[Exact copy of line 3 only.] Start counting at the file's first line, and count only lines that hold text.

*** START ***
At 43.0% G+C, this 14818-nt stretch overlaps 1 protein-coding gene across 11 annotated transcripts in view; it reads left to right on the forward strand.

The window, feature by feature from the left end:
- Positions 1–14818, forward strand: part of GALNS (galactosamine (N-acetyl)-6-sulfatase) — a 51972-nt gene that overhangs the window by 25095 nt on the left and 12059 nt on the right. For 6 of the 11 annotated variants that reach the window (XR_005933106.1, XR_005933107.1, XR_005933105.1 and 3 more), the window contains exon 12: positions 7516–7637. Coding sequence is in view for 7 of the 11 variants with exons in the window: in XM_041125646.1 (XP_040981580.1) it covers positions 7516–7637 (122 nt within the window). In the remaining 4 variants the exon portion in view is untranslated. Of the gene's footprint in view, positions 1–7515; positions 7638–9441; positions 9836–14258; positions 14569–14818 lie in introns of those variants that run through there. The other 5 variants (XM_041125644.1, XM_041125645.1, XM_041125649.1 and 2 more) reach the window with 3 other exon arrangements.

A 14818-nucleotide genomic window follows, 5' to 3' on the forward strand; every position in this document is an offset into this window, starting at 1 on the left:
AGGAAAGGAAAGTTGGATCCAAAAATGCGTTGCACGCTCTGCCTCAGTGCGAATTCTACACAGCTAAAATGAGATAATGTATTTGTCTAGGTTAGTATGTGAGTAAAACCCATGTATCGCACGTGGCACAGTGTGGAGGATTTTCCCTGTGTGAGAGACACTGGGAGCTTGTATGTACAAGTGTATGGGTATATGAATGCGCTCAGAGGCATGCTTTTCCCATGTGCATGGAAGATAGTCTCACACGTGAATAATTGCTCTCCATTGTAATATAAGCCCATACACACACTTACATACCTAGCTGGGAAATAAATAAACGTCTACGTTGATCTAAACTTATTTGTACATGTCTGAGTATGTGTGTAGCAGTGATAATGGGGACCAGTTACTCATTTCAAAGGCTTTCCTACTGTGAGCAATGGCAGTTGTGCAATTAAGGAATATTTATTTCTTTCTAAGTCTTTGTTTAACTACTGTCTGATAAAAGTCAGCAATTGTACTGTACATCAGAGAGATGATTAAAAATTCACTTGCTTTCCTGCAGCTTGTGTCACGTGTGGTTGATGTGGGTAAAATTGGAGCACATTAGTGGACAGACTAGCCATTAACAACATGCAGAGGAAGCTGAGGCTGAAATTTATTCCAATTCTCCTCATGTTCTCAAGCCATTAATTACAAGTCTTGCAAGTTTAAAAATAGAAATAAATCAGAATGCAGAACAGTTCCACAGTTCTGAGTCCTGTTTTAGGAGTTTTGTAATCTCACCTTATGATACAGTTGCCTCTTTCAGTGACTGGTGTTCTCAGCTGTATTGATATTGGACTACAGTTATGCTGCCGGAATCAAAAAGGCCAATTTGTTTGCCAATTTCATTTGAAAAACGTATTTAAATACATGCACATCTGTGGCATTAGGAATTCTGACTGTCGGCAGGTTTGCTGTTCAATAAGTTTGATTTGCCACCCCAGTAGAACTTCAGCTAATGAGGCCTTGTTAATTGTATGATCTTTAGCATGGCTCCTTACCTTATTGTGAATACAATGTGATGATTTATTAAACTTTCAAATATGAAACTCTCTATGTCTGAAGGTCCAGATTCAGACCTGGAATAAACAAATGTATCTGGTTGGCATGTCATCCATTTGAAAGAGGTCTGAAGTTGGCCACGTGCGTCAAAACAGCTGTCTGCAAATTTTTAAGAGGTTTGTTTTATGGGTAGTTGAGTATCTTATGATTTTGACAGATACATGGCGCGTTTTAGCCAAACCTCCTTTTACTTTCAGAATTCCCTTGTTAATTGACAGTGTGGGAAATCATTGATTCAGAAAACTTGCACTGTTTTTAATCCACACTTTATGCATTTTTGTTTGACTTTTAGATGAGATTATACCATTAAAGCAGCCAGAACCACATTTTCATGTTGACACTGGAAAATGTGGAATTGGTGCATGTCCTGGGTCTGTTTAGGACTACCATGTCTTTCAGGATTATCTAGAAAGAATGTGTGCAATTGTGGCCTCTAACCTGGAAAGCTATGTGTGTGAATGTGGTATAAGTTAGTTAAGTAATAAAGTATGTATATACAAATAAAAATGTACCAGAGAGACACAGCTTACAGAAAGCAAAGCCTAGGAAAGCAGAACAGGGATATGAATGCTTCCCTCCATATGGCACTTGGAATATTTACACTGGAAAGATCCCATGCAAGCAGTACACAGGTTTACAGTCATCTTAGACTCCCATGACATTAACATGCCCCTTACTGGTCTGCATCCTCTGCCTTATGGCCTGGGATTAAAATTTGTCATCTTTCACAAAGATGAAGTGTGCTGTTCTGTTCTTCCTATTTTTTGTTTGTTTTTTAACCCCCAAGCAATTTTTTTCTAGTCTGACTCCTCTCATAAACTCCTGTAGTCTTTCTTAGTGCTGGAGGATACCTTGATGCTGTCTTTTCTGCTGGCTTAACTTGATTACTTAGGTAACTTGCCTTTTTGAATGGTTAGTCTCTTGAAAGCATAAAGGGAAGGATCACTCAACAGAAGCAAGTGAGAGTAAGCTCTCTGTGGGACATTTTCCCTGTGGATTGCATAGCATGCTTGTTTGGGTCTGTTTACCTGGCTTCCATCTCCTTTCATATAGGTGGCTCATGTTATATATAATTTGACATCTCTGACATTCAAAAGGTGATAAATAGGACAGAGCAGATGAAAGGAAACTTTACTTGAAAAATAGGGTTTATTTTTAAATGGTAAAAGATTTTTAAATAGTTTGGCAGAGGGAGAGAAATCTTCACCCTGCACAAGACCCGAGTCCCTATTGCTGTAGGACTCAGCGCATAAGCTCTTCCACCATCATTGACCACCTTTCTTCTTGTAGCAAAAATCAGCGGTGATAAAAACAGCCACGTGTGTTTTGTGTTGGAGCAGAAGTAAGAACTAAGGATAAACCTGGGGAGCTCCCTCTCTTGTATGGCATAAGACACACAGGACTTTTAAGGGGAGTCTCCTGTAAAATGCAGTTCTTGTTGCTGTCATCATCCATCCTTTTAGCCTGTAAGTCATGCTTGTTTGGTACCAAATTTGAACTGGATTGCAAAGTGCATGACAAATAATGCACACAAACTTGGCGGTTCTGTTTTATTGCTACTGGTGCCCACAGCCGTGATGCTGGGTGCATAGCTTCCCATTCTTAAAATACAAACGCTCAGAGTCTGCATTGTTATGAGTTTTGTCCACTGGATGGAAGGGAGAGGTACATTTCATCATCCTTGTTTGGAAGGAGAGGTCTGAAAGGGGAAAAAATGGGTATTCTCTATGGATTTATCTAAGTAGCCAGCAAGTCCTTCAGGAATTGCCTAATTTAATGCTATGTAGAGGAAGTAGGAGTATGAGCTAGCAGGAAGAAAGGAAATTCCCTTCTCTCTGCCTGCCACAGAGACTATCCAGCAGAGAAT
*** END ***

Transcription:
- Positions 1–14818, forward strand: part of GALNS (galactosamine (N-acetyl)-6-sulfatase) — a 51972-nt gene that overhangs the window by 25095 nt on the left and 12059 nt on the right. For 6 of the 11 annotated variants that reach the window (XR_005933106.1, XR_005933107.1, XR_005933105.1 and 3 more), the window contains exon 12: positions 7516–7637. Coding sequence is in view for 7 of the 11 variants with exons in the window: in XM_041125646.1 (XP_040981580.1) it covers positions 7516–7637 (122 nt within the window). In the remaining 4 variants the exon portion in view is untranslated. Of the gene's footprint in view, positions 1–7515; positions 7638–9441; positions 9836–14258; positions 14569–14818 lie in introns of those variants that run through there. The other 5 variants (XM_041125644.1, XM_041125645.1, XM_041125649.1 and 2 more) reach the window with 3 other exon arrangements.